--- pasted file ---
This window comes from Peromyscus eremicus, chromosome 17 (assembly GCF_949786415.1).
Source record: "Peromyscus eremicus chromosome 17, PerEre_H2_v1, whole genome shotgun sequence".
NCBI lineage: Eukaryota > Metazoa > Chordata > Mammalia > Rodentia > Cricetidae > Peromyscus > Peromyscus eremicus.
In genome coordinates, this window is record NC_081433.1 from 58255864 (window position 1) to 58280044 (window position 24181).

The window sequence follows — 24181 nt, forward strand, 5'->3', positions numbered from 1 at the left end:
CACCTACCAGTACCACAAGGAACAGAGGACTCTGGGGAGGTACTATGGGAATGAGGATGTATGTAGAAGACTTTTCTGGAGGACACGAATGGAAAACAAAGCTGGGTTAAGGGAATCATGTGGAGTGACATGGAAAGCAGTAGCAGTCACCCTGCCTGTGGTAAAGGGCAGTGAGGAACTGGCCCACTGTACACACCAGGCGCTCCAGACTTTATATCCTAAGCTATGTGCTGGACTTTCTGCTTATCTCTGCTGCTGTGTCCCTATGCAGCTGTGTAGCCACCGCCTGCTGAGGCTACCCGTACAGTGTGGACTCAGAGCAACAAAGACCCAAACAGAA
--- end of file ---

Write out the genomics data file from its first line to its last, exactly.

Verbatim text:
This window comes from Peromyscus eremicus, chromosome 17 (assembly GCF_949786415.1).
Source record: "Peromyscus eremicus chromosome 17, PerEre_H2_v1, whole genome shotgun sequence".
NCBI lineage: Eukaryota > Metazoa > Chordata > Mammalia > Rodentia > Cricetidae > Peromyscus > Peromyscus eremicus.
In genome coordinates, this window is record NC_081433.1 from 58255864 (window position 1) to 58280044 (window position 24181).

The window sequence follows — 24181 nt, forward strand, 5'->3', positions numbered from 1 at the left end:
CACCTACCAGTACCACAAGGAACAGAGGACTCTGGGGAGGTACTATGGGAATGAGGATGTATGTAGAAGACTTTTCTGGAGGACACGAATGGAAAACAAAGCTGGGTTAAGGGAATCATGTGGAGTGACATGGAAAGCAGTAGCAGTCACCCTGCCTGTGGTAAAGGGCAGTGAGGAACTGGCCCACTGTACACACCAGGCGCTCCAGACTTTATATCCTAAGCTATGTGCTGGACTTTCTGCTTATCTCTGCTGCTGTGTCCCTATGCAGCTGTGTAGCCACCGCCTGCTGAGGCTACCCGTACAGTGTGGACTCAGAGCAACAAAGACCCAAACAGAA